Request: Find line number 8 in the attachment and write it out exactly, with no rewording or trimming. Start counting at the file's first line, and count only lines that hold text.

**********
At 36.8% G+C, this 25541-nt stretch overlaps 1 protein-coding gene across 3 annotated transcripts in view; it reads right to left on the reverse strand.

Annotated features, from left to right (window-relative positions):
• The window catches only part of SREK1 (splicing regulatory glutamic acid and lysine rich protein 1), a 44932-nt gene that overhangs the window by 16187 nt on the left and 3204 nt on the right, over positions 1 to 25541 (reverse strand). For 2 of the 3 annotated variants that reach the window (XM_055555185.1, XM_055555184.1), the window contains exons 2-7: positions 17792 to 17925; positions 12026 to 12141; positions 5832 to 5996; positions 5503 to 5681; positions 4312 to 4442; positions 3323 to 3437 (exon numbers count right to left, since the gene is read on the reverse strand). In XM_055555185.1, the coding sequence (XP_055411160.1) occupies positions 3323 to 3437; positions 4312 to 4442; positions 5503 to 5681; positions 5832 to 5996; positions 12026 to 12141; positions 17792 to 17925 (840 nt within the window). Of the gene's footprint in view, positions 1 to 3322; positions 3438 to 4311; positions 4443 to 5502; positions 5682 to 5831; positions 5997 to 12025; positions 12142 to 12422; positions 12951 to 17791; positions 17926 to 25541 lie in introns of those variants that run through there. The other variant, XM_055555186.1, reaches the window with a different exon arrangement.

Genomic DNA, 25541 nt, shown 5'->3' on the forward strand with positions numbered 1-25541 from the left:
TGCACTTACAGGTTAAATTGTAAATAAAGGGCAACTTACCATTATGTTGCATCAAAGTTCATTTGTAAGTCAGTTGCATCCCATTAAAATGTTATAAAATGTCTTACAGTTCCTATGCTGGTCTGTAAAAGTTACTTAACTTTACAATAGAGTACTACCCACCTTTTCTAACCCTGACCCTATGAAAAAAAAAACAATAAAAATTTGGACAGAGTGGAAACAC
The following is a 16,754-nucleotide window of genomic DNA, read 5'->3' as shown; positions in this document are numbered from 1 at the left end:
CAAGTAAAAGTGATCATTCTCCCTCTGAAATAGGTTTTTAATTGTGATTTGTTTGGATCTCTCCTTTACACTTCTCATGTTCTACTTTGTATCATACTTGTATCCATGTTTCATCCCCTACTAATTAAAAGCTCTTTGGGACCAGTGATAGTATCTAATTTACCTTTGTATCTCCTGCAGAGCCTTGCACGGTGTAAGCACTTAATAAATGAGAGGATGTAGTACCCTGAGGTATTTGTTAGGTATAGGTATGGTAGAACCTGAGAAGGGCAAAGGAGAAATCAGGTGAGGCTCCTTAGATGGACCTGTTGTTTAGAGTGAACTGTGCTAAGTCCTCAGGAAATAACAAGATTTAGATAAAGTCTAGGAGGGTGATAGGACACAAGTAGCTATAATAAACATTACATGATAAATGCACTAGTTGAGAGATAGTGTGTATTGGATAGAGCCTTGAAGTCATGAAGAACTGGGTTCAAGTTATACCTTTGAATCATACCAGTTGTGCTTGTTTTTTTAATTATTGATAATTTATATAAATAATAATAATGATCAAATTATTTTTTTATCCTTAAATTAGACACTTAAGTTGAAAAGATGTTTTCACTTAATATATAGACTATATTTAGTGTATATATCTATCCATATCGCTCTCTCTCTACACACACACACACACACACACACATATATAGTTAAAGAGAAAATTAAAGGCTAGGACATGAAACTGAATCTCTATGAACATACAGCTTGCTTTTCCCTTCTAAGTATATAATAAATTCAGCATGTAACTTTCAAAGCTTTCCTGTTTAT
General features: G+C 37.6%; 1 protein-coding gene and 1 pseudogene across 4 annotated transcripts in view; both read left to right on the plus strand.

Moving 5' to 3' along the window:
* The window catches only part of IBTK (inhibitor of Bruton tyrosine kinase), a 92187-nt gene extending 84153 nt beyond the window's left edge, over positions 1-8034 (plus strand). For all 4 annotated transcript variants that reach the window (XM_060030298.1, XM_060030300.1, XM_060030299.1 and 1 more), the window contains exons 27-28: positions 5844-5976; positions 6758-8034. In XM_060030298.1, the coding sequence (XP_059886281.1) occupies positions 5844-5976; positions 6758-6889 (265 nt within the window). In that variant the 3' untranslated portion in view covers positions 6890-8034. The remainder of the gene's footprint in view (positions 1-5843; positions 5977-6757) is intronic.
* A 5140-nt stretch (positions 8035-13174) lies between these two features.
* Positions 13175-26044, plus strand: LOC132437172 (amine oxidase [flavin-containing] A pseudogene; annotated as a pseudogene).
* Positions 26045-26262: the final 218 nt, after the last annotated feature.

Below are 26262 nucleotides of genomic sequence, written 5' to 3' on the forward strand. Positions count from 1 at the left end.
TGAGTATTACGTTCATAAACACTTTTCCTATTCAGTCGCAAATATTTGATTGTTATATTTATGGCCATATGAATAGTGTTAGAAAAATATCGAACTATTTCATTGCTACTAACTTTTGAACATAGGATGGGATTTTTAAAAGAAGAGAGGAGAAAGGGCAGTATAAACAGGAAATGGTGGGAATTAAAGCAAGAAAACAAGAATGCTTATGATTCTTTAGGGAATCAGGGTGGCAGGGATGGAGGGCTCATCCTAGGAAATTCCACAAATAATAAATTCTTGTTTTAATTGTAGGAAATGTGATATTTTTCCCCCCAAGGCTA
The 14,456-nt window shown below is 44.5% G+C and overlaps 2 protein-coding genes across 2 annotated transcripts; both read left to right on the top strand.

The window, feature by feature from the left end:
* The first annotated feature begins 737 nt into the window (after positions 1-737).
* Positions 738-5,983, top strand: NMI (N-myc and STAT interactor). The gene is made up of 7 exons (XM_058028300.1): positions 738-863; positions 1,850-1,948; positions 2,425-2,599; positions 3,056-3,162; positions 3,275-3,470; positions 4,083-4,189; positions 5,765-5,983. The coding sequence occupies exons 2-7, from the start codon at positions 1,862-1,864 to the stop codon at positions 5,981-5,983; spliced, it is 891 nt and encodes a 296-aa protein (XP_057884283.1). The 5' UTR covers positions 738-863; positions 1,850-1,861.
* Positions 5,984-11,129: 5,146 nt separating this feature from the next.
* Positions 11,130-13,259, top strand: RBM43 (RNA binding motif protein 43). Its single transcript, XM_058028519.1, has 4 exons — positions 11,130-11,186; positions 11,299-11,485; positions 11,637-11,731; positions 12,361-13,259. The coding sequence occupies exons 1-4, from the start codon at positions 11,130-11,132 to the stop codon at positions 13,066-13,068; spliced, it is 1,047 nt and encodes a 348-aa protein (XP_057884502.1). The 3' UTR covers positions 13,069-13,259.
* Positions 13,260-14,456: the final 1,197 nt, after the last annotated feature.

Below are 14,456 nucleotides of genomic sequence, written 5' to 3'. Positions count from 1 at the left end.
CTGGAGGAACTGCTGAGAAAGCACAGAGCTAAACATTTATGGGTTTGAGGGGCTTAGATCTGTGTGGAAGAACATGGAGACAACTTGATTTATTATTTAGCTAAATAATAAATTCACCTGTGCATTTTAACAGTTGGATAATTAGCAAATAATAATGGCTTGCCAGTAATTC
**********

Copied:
General features: G+C 37.6%; 1 protein-coding gene and 1 pseudogene across 4 annotated transcripts in view; both read left to right on the plus strand.